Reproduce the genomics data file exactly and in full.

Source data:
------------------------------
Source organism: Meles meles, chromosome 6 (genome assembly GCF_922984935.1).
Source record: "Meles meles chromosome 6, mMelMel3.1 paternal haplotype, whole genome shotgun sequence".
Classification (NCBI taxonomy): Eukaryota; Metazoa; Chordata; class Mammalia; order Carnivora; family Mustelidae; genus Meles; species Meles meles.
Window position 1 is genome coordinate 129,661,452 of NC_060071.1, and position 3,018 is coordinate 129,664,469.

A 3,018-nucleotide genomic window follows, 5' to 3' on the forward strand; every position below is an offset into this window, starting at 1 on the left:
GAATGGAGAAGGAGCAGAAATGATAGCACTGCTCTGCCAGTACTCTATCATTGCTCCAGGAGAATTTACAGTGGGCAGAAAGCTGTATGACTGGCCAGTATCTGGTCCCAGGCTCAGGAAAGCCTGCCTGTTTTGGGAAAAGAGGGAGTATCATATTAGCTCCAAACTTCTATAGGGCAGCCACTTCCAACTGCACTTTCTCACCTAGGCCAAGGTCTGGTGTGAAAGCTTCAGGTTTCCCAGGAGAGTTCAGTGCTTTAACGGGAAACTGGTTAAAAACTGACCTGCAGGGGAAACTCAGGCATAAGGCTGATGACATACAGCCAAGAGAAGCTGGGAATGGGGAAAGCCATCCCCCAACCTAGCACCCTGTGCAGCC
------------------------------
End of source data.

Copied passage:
Source organism: Meles meles, chromosome 6 (genome assembly GCF_922984935.1).
Source record: "Meles meles chromosome 6, mMelMel3.1 paternal haplotype, whole genome shotgun sequence".
Classification (NCBI taxonomy): Eukaryota; Metazoa; Chordata; class Mammalia; order Carnivora; family Mustelidae; genus Meles; species Meles meles.
Window position 1 is genome coordinate 129,661,452 of NC_060071.1, and position 3,018 is coordinate 129,664,469.

A 3,018-nucleotide genomic window follows, 5' to 3' on the forward strand; every position below is an offset into this window, starting at 1 on the left:
GAATGGAGAAGGAGCAGAAATGATAGCACTGCTCTGCCAGTACTCTATCATTGCTCCAGGAGAATTTACAGTGGGCAGAAAGCTGTATGACTGGCCAGTATCTGGTCCCAGGCTCAGGAAAGCCTGCCTGTTTTGGGAAAAGAGGGAGTATCATATTAGCTCCAAACTTCTATAGGGCAGCCACTTCCAACTGCACTTTCTCACCTAGGCCAAGGTCTGGTGTGAAAGCTTCAGGTTTCCCAGGAGAGTTCAGTGCTTTAACGGGAAACTGGTTAAAAACTGACCTGCAGGGGAAACTCAGGCATAAGGCTGATGACATACAGCCAAGAGAAGCTGGGAATGGGGAAAGCCATCCCCCAACCTAGCACCCTGTGCAGCC